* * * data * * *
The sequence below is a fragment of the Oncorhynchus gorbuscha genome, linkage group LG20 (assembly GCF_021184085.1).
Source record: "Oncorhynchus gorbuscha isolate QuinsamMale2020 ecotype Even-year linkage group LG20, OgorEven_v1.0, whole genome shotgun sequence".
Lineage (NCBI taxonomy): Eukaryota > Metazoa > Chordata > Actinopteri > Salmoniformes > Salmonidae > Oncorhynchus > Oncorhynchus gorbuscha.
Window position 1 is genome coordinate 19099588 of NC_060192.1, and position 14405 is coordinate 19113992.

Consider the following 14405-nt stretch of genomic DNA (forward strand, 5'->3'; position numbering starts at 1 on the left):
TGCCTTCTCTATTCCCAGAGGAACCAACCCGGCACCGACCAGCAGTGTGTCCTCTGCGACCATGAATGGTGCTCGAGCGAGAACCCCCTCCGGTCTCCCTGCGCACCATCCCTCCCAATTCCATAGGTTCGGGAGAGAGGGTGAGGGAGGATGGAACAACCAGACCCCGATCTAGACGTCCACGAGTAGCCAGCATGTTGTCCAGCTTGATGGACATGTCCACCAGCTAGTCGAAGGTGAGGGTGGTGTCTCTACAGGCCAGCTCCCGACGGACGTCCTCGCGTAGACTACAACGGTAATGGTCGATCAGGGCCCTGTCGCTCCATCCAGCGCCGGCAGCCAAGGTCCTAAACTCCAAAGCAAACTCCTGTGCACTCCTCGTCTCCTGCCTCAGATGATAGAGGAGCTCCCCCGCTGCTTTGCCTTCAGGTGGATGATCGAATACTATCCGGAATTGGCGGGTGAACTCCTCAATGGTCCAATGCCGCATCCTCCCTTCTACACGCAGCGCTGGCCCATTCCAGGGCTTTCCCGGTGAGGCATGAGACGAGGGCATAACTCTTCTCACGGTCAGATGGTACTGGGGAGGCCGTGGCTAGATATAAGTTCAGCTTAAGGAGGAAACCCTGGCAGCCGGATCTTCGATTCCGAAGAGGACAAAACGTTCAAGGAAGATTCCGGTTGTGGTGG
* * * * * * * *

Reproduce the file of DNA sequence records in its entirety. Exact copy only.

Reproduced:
The sequence below is a fragment of the Oncorhynchus gorbuscha genome, linkage group LG20 (assembly GCF_021184085.1).
Source record: "Oncorhynchus gorbuscha isolate QuinsamMale2020 ecotype Even-year linkage group LG20, OgorEven_v1.0, whole genome shotgun sequence".
Lineage (NCBI taxonomy): Eukaryota > Metazoa > Chordata > Actinopteri > Salmoniformes > Salmonidae > Oncorhynchus > Oncorhynchus gorbuscha.
Window position 1 is genome coordinate 19099588 of NC_060192.1, and position 14405 is coordinate 19113992.

Consider the following 14405-nt stretch of genomic DNA (forward strand, 5'->3'; position numbering starts at 1 on the left):
TGCCTTCTCTATTCCCAGAGGAACCAACCCGGCACCGACCAGCAGTGTGTCCTCTGCGACCATGAATGGTGCTCGAGCGAGAACCCCCTCCGGTCTCCCTGCGCACCATCCCTCCCAATTCCATAGGTTCGGGAGAGAGGGTGAGGGAGGATGGAACAACCAGACCCCGATCTAGACGTCCACGAGTAGCCAGCATGTTGTCCAGCTTGATGGACATGTCCACCAGCTAGTCGAAGGTGAGGGTGGTGTCTCTACAGGCCAGCTCCCGACGGACGTCCTCGCGTAGACTACAACGGTAATGGTCGATCAGGGCCCTGTCGCTCCATCCAGCGCCGGCAGCCAAGGTCCTAAACTCCAAAGCAAACTCCTGTGCACTCCTCGTCTCCTGCCTCAGATGATAGAGGAGCTCCCCCGCTGCTTTGCCTTCAGGTGGATGATCGAATACTATCCGGAATTGGCGGGTGAACTCCTCAATGGTCCAATGCCGCATCCTCCCTTCTACACGCAGCGCTGGCCCATTCCAGGGCTTTCCCGGTGAGGCATGAGACGAGGGCATAACTCTTCTCACGGTCAGATGGTACTGGGGAGGCCGTGGCTAGATATAAGTTCAGCTTAAGGAGGAAACCCTGGCAGCCGGATCTTCGATTCCGAAGAGGACAAAACGTTCAAGGAAGATTCCGGTTGTGGTGG